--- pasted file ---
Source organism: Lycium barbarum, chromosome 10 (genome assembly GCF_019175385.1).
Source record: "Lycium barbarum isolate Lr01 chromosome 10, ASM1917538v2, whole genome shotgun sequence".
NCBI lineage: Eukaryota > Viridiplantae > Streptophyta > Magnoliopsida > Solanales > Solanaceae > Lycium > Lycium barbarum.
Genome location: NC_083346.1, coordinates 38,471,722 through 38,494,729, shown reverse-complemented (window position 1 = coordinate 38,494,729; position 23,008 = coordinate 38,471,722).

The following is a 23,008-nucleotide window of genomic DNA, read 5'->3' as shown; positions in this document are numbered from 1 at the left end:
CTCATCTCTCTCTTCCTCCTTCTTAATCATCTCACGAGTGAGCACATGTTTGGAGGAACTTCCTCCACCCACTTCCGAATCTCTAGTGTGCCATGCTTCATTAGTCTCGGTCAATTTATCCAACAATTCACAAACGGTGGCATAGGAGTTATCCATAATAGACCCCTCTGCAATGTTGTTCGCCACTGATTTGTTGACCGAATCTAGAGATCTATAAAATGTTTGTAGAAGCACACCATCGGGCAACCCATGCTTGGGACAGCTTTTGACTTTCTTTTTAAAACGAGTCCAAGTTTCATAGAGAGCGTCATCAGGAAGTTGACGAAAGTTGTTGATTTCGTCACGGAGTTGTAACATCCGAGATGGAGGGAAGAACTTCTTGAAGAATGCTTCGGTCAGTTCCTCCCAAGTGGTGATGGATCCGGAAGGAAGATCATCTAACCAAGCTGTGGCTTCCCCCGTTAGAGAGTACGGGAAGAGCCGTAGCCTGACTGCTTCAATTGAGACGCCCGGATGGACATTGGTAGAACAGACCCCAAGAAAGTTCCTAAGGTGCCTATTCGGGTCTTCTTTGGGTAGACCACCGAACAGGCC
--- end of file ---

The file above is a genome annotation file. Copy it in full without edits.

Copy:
Source organism: Lycium barbarum, chromosome 10 (genome assembly GCF_019175385.1).
Source record: "Lycium barbarum isolate Lr01 chromosome 10, ASM1917538v2, whole genome shotgun sequence".
NCBI lineage: Eukaryota > Viridiplantae > Streptophyta > Magnoliopsida > Solanales > Solanaceae > Lycium > Lycium barbarum.
Genome location: NC_083346.1, coordinates 38,471,722 through 38,494,729, shown reverse-complemented (window position 1 = coordinate 38,494,729; position 23,008 = coordinate 38,471,722).

The following is a 23,008-nucleotide window of genomic DNA, read 5'->3' as shown; positions in this document are numbered from 1 at the left end:
CTCATCTCTCTCTTCCTCCTTCTTAATCATCTCACGAGTGAGCACATGTTTGGAGGAACTTCCTCCACCCACTTCCGAATCTCTAGTGTGCCATGCTTCATTAGTCTCGGTCAATTTATCCAACAATTCACAAACGGTGGCATAGGAGTTATCCATAATAGACCCCTCTGCAATGTTGTTCGCCACTGATTTGTTGACCGAATCTAGAGATCTATAAAATGTTTGTAGAAGCACACCATCGGGCAACCCATGCTTGGGACAGCTTTTGACTTTCTTTTTAAAACGAGTCCAAGTTTCATAGAGAGCGTCATCAGGAAGTTGACGAAAGTTGTTGATTTCGTCACGGAGTTGTAACATCCGAGATGGAGGGAAGAACTTCTTGAAGAATGCTTCGGTCAGTTCCTCCCAAGTGGTGATGGATCCGGAAGGAAGATCATCTAACCAAGCTGTGGCTTCCCCCGTTAGAGAGTACGGGAAGAGCCGTAGCCTGACTGCTTCAATTGAGACGCCCGGATGGACATTGGTAGAACAGACCCCAAGAAAGTTCCTAAGGTGCCTATTCGGGTCTTCTTTGGGTAGACCACCGAACAGGCC